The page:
Metatron is an angel in Judeo-Islamic mythology, mentioned in a few brief passages in the Aggadah and in mystical Kabbalistic texts within the Rabbinic literature.
The name Metatron is not mentioned in the Torah and how the name originated is a matter of debate.
In Islamic tradition, he is also known as Mīṭaṭrūsh, the angel of the veil. In folkloristic tradition, he is the highest of the angels and serves as the celestial scribe or “recording angel“. In Jewish Apocrypha and early kabbalah, “Metatron” is the name that Enoch received after his transformation into an angel.
Among the pseudepigrapha 1, Enoch: Book of Parables presents two figures: the son of man and Enoch. At first, these two characters seem to be separate entities. Enoch views the son of man enthroned in Heaven.
Later, however, they prove to be one and the same. Many scholars believe that the final chapters in the Book of Parables are a later addition. Others think they are not and that the son of man is Enoch’s heavenly double similarly to the Prayer of Joseph where Jacob is depicted as an angel.
The Book of Daniel displays two similar characters: the Ancient of Days and the one like a man. Parts of the text in Daniel are Aramaic and may have been changed in translation. The Septuagint reads that the son of man came as the Ancient of Days. All other translations say the son of man gained access to the Ancient of Days and was brought before that one.
The identification of Metatron with the gnostic 3 Enoch, where the name first appears, is not explicitly made in the Talmud although it does refer to a Prince of the World who was young but now is old. However, some of the earliest kabbalists assumed the connection.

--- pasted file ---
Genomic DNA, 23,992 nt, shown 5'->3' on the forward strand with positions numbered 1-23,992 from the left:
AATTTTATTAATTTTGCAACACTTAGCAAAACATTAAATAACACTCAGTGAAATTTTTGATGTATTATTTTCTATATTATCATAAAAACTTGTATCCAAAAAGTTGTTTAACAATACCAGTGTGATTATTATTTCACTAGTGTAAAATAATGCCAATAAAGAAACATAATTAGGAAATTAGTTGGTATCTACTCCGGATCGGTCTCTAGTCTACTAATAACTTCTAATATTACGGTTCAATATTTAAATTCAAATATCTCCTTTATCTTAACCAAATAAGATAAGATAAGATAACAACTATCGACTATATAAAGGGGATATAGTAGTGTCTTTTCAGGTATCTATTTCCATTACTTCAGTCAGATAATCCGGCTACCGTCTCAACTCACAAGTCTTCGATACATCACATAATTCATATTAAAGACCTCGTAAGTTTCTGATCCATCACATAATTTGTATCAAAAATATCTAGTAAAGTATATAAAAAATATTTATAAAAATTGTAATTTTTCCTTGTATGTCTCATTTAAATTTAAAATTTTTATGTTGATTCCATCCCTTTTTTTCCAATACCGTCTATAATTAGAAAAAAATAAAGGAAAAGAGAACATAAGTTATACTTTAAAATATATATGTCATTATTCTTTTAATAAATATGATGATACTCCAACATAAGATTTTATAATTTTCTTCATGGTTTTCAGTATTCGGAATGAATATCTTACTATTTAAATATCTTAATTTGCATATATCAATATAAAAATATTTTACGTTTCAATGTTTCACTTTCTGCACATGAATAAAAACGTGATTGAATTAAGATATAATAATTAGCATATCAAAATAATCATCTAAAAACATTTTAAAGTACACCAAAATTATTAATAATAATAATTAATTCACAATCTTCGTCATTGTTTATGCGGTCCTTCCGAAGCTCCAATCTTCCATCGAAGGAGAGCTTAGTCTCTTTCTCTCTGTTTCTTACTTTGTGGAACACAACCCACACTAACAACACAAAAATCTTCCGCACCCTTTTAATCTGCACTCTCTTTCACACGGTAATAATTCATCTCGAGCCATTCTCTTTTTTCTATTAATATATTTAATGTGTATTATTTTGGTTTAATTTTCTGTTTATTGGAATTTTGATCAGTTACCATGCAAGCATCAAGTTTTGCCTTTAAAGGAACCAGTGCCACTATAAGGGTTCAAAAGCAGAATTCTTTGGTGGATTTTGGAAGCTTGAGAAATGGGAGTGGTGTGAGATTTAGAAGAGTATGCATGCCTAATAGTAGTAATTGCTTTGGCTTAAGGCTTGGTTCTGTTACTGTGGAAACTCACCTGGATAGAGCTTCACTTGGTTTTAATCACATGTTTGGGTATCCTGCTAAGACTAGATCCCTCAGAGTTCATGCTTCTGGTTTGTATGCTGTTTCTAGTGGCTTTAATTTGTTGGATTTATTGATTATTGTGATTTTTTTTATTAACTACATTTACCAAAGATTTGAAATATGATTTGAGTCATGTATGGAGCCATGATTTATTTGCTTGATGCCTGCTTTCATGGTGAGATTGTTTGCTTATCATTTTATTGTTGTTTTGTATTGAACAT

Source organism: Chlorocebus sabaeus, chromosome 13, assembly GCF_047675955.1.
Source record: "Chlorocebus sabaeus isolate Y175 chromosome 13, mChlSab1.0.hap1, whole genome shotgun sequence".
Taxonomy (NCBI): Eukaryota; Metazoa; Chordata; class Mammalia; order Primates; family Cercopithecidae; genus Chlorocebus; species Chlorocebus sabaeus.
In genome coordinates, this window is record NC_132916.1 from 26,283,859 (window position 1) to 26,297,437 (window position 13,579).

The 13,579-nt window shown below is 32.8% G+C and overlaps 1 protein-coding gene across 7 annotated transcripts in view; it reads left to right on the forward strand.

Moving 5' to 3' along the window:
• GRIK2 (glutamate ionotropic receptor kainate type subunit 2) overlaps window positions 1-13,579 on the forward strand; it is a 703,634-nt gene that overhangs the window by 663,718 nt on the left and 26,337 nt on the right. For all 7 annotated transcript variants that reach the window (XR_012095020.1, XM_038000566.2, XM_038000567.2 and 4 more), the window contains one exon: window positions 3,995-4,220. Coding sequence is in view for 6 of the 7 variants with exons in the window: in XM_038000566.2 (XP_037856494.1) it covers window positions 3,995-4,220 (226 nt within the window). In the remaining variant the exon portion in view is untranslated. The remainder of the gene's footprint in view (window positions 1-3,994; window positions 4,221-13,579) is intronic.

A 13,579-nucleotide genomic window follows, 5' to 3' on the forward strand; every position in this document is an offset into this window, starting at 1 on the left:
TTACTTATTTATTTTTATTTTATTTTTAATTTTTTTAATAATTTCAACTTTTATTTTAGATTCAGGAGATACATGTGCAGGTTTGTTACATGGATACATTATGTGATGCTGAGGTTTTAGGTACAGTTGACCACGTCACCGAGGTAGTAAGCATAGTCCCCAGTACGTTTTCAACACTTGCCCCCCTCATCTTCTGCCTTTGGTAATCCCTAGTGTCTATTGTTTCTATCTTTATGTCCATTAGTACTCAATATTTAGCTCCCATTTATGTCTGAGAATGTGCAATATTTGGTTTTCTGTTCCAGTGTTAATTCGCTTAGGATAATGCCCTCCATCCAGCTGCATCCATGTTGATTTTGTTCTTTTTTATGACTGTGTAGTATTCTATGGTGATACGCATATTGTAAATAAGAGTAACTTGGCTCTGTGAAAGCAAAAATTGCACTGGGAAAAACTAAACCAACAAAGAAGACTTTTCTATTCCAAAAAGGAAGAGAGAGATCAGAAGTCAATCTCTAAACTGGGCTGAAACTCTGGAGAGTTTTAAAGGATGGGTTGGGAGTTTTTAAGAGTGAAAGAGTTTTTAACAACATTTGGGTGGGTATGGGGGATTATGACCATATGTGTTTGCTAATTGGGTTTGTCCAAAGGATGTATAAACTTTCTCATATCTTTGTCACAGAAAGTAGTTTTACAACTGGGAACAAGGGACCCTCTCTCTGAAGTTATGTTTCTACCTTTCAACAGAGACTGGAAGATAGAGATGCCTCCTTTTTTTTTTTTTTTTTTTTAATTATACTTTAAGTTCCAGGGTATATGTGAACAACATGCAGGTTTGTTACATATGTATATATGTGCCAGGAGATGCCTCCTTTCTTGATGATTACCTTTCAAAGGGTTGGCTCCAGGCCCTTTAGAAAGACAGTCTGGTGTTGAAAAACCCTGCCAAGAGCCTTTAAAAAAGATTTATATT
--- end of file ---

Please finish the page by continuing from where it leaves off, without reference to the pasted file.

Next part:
There also seems to be two Metatrons, one spelled with six letters, and one spelled with seven. The former may be the transformed Enoch, Prince of the Countenance within the divine palace; the latter, the Primordial Metatron, an emanation of the “Cause of Causes“, specifically the tenth and last emanation, identified with the earthly Divine Presence.
Furthermore, the Merkabah text Re’ uyot Yehezkel identifies the Ancient of Days from the Book of Daniel as Metatron.
Many scholars see a discontinuity between how Enoch is portrayed in the early Enoch literature and how Metatron is portrayed. Scholars commonly see the character of Metatron as being based on an amalgam of Jewish literature, in addition to Enoch, Michael, Melchizedek, and Yahoel among others are seen as influences.
Gershom Scholem argues Metatron’s character was influenced by two streams of thought. One of which linked Metatron with Enoch, while the second was a fusing of different obscure entities and mythic motifs. Scholem argues that this second tradition was originally separate but later became fused with the Enoch tradition.
He points to texts where this second Metatron is a primordial angel and referred to as Metatron Rabbah. Scholem theorizes that the two Hebrew spellings of Metatron’s name are representative of these two separate traditions. In his view the second Metatron is linked to Yahoel. Scholem also links Yahoel with Michael.